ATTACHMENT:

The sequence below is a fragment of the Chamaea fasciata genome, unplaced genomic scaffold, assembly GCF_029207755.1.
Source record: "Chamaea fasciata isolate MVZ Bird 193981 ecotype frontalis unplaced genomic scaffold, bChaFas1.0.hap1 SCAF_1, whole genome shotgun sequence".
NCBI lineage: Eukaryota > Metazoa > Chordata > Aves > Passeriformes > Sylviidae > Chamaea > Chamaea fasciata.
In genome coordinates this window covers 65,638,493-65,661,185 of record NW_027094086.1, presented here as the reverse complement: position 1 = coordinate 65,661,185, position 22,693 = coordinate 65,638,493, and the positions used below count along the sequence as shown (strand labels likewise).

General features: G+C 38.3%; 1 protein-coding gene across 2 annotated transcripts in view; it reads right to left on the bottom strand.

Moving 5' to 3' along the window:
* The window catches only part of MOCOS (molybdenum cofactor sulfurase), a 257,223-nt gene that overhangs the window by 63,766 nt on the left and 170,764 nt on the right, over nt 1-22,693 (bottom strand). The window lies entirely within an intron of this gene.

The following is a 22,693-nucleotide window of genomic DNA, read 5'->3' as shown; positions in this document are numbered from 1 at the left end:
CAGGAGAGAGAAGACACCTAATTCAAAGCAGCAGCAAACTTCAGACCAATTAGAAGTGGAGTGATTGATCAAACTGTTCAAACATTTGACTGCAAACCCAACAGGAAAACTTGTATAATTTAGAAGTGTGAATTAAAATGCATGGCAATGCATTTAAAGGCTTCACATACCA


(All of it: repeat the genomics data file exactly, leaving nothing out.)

The sequence below is a fragment of the Chamaea fasciata genome, unplaced genomic scaffold, assembly GCF_029207755.1.
Source record: "Chamaea fasciata isolate MVZ Bird 193981 ecotype frontalis unplaced genomic scaffold, bChaFas1.0.hap1 SCAF_1, whole genome shotgun sequence".
NCBI lineage: Eukaryota > Metazoa > Chordata > Aves > Passeriformes > Sylviidae > Chamaea > Chamaea fasciata.
In genome coordinates this window covers 65,638,493-65,661,185 of record NW_027094086.1, presented here as the reverse complement: position 1 = coordinate 65,661,185, position 22,693 = coordinate 65,638,493, and the positions used below count along the sequence as shown (strand labels likewise).

General features: G+C 38.3%; 1 protein-coding gene across 2 annotated transcripts in view; it reads right to left on the bottom strand.

Moving 5' to 3' along the window:
* The window catches only part of MOCOS (molybdenum cofactor sulfurase), a 257,223-nt gene that overhangs the window by 63,766 nt on the left and 170,764 nt on the right, over nt 1-22,693 (bottom strand). The window lies entirely within an intron of this gene.

The following is a 22,693-nucleotide window of genomic DNA, read 5'->3' as shown; positions in this document are numbered from 1 at the left end:
CAGGAGAGAGAAGACACCTAATTCAAAGCAGCAGCAAACTTCAGACCAATTAGAAGTGGAGTGATTGATCAAACTGTTCAAACATTTGACTGCAAACCCAACAGGAAAACTTGTATAATTTAGAAGTGTGAATTAAAATGCATGGCAATGCATTTAAAGGCTTCACATACCA